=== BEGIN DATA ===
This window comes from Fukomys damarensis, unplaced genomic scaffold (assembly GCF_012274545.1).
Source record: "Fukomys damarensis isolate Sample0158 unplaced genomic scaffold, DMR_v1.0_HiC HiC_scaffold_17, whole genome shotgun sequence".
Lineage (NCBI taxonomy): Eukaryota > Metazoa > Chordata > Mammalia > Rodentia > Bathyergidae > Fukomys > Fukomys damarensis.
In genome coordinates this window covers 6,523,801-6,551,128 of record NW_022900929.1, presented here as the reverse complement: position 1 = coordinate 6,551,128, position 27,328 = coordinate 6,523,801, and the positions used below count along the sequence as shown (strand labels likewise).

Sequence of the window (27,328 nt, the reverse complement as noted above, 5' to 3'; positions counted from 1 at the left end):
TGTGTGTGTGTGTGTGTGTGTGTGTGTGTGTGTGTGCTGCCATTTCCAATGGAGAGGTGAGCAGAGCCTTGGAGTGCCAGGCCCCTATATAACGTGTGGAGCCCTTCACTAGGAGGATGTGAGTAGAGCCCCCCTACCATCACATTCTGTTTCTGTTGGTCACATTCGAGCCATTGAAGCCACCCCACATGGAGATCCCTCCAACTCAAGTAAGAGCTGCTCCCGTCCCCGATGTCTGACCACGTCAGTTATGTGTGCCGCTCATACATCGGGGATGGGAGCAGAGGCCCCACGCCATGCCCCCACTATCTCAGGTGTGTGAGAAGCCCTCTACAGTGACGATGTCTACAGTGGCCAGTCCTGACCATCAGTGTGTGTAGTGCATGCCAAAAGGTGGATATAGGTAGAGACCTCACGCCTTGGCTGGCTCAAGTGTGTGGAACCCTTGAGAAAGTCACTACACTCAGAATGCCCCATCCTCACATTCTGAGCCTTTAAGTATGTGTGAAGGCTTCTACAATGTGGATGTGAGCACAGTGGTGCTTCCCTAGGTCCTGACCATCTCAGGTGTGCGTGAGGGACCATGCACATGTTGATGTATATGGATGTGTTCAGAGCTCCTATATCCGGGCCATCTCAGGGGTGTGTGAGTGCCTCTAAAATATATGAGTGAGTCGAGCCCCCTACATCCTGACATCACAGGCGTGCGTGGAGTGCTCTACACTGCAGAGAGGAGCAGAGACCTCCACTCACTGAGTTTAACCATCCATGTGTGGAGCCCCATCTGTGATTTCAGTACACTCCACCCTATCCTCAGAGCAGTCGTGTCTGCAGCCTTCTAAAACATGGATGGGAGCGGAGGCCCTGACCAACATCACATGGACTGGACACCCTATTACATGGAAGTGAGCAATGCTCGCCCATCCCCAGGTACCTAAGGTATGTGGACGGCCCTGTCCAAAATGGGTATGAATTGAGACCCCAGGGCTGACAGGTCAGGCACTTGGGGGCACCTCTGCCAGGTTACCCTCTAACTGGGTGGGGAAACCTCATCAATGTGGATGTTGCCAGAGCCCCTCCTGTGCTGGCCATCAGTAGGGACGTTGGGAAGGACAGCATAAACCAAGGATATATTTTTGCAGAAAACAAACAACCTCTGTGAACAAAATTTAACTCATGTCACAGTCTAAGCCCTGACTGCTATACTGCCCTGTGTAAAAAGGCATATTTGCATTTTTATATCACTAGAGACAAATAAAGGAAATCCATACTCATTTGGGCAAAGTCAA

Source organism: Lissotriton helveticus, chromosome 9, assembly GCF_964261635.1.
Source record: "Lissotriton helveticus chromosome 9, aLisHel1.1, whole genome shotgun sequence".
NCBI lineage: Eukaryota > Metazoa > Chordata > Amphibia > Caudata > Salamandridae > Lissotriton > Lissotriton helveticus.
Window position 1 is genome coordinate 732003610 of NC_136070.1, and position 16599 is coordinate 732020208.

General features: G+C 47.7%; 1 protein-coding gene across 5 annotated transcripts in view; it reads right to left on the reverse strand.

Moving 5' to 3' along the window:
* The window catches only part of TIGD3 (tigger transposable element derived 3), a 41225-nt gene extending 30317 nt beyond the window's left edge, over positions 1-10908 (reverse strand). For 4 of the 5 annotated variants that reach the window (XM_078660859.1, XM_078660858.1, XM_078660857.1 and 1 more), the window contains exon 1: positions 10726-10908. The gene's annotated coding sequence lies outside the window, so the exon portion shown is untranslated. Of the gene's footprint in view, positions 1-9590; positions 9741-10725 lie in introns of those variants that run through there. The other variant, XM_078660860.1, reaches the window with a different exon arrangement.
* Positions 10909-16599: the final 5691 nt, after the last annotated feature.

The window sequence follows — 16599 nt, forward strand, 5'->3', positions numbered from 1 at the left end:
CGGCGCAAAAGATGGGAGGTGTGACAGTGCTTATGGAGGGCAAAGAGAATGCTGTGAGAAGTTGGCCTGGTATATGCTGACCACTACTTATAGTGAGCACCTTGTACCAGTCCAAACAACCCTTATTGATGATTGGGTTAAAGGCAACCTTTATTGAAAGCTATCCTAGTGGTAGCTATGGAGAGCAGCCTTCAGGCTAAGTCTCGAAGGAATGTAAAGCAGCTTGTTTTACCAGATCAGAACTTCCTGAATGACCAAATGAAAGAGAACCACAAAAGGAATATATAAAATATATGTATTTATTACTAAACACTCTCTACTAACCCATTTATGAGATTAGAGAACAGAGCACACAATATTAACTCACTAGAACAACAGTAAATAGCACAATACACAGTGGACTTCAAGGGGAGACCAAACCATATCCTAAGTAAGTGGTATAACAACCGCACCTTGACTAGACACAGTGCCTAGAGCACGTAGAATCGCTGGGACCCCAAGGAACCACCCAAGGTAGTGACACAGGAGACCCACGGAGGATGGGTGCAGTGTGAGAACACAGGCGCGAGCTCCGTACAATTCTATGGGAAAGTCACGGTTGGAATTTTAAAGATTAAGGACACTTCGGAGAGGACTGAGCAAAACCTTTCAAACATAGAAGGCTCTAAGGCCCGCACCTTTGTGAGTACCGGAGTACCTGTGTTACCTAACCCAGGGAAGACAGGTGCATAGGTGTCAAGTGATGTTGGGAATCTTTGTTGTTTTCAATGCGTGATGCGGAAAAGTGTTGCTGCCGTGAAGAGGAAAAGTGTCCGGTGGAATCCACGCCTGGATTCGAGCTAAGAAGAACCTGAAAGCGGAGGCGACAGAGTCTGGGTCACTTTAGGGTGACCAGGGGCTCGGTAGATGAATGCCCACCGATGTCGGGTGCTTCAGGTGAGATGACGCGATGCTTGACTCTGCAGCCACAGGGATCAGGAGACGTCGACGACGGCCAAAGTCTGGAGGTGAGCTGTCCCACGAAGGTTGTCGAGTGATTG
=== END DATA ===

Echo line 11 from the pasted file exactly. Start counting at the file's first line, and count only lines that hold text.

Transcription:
General features: G+C 47.7%; 1 protein-coding gene across 5 annotated transcripts in view; it reads right to left on the reverse strand.